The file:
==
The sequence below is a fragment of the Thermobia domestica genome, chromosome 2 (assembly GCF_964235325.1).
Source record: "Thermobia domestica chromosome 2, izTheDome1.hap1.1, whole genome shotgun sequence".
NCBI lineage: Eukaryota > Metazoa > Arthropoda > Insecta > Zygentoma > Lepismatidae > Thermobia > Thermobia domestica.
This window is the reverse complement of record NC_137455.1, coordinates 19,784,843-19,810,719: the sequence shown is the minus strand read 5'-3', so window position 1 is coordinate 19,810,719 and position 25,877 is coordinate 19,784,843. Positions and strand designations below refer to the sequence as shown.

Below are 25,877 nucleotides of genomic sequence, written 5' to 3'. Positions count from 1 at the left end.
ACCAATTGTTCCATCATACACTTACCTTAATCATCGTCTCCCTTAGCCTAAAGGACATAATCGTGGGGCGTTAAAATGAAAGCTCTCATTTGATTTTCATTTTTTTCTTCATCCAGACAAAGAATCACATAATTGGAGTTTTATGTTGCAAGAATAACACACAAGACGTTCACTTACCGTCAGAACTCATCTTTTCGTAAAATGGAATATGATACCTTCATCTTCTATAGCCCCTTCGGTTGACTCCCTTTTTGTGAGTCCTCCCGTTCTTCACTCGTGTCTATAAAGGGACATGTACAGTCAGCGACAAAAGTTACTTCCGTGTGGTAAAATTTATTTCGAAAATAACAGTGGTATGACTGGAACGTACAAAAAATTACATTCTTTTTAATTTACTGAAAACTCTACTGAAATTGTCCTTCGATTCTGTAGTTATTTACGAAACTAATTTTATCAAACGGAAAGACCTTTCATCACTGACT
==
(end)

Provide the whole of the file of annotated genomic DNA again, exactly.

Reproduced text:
The sequence below is a fragment of the Thermobia domestica genome, chromosome 2 (assembly GCF_964235325.1).
Source record: "Thermobia domestica chromosome 2, izTheDome1.hap1.1, whole genome shotgun sequence".
NCBI lineage: Eukaryota > Metazoa > Arthropoda > Insecta > Zygentoma > Lepismatidae > Thermobia > Thermobia domestica.
This window is the reverse complement of record NC_137455.1, coordinates 19,784,843-19,810,719: the sequence shown is the minus strand read 5'-3', so window position 1 is coordinate 19,810,719 and position 25,877 is coordinate 19,784,843. Positions and strand designations below refer to the sequence as shown.

Below are 25,877 nucleotides of genomic sequence, written 5' to 3'. Positions count from 1 at the left end.
ACCAATTGTTCCATCATACACTTACCTTAATCATCGTCTCCCTTAGCCTAAAGGACATAATCGTGGGGCGTTAAAATGAAAGCTCTCATTTGATTTTCATTTTTTTCTTCATCCAGACAAAGAATCACATAATTGGAGTTTTATGTTGCAAGAATAACACACAAGACGTTCACTTACCGTCAGAACTCATCTTTTCGTAAAATGGAATATGATACCTTCATCTTCTATAGCCCCTTCGGTTGACTCCCTTTTTGTGAGTCCTCCCGTTCTTCACTCGTGTCTATAAAGGGACATGTACAGTCAGCGACAAAAGTTACTTCCGTGTGGTAAAATTTATTTCGAAAATAACAGTGGTATGACTGGAACGTACAAAAAATTACATTCTTTTTAATTTACTGAAAACTCTACTGAAATTGTCCTTCGATTCTGTAGTTATTTACGAAACTAATTTTATCAAACGGAAAGACCTTTCATCACTGACT